© 2015 by BANNSIDE RAMBLING CLUB. All rights reserved.


Events Programme

Winter 2019/2020
29th  October 2019
Hazel Calderwood

West Highland Way

First opened in 1980 the West Highland Way was Scotland’s first long distance walking route and remains by far the most popular. Stretching for 151km (96 miles) from Milngavie on the edge of Glasgow it passes through pastoral landscapes and then along the shore of Loch

Lomond, and continues onto the increasingly rugged and majestic highlands. The trail crosses the vast, awe-inspiring expanse of Rannoch Moor, with a glimpse down Glencoe, before crossing the hills to Loch Leven. The route finally reaches Fort William at the foot of Ben Nevis via beautiful Glen Nevis.

26th November 2019
Sally McClean

Follow the Camino Frances

The Camino Frances (or French Way) is arguably the most famous of the nine major Camino de Santiago routes. Its 500 miles of trail has inspired many artists, writers and filmmakers to document their journey including the famous movie The Way, starring Martin Sheen. The

route traditionally starts in St. Jean-Pied-De-Port in France, before crossing the Pyrenees and continuing through the La Rioja region and along the rolling hills and high Meseta of northern Spain, before finishing in Santiago de Compostela, the burial place of St. James. The Camino

has become increasingly popular with walkers in recent years, including a number of trips by Bannsiders.

13th December 2019

Christmas Party

28th January 2020
James Hamill

Wainwright’s Coast to Coast walk - east to west


In 1973 Alfred Wainwright walked from St Bee’s, on the Cumbrian coast, through the Lake District, over the Pennines and the North York Moors to Robin Hood’s Bay on the North Sea coast, a distance of around 192 miles.

His route has become one of Britain’s most popular long- distance walks and most people do it, as he did, from west to east.  Moya and I have done it three times, always east to west.  Come along and find out why!

11th February 2020

Red Cross

(Geraldine Fitzpatrick)

Everyday First Aid: simple and fun for anyone to learn

first aid skills.

These Red Cross sessions last up to 2 hours and are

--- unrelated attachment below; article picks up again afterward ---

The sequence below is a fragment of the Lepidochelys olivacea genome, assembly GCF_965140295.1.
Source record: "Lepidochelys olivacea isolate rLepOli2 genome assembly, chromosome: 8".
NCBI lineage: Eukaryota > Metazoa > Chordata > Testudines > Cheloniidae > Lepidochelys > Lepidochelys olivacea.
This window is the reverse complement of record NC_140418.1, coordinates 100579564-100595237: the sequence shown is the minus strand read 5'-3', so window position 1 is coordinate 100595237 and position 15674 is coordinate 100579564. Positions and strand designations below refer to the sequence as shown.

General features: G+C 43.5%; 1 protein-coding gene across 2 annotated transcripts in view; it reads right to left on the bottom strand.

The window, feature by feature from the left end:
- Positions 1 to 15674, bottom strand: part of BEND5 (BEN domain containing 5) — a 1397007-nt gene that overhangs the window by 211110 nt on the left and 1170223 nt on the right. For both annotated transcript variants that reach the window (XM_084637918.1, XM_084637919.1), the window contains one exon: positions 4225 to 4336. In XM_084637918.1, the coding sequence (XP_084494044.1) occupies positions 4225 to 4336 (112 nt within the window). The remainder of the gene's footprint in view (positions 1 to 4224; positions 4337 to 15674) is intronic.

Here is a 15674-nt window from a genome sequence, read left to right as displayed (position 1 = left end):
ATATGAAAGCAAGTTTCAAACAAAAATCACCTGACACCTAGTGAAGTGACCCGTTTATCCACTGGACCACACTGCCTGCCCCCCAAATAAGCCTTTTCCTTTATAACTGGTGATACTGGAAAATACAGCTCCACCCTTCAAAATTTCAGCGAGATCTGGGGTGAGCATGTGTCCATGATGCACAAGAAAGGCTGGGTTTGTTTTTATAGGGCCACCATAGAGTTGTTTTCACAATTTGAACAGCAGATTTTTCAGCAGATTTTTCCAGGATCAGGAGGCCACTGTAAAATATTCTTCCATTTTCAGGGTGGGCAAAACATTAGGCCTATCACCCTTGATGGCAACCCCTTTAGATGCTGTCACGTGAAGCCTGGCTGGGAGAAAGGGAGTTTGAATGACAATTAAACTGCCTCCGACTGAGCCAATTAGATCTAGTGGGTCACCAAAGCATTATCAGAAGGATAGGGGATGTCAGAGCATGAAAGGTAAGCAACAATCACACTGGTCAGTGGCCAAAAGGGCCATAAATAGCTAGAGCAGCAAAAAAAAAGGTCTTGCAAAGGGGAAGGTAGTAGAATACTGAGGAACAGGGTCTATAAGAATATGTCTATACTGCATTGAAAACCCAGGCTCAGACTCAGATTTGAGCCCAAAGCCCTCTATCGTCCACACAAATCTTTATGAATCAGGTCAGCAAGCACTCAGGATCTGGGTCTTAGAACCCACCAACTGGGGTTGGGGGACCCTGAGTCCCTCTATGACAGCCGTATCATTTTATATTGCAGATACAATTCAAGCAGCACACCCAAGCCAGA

delivered to groups at a location and time which suits them. The flexible approach means sessions are adapted to individual group needs around the emergencies they are likely to encounter.


It is important that walkers have first aid knowledge and

have the skills and confidence to take action, particularly in

a rural or remote location where they may not have easy

access to emergency services.

25th February 2020
Rory McNeary

Marine Archaeology on the North Coast: from Discovery to Protection

In this illustrated talk underwater archaeologist Rory McNeary will give a background to the marine archaeology on the north coast with specific reference to some of its more famous shipwrecks, including the designated wrecks Girona and HMS Drake.


Rory McNeary is a government heritage curator and marine archaeologist.

31st  March 2020
Stan Milner

Walking in Woods


 I will briefly say how I came to have a career in forestry that brought me to join the Northern Ireland Forest Service in 1975. I will use slides of our forest walks to outline the history of the Forest Service and illustrate many aspects of current forest management. (Most of the slides are from

our website, many taken by Stewart Ramsay who has kindly agreed that I can use them). I will also show a few slides of the forests in the Dolomites to illustrate the differences between Irish and Continental forestry. I hope

to make the case that forestry plays a significant role in the countryside and deserves public support.

All talks/ slide shows and the Christmas Party are held in Flowerfield Arts Centre,
185 Coleraine Road, Portstewart at 8pm. Supper is provided. Members are requested to contribute £3 per person to cover expenses (hire of Flowerfield Arts Centre,
speaker's travel costs and supper).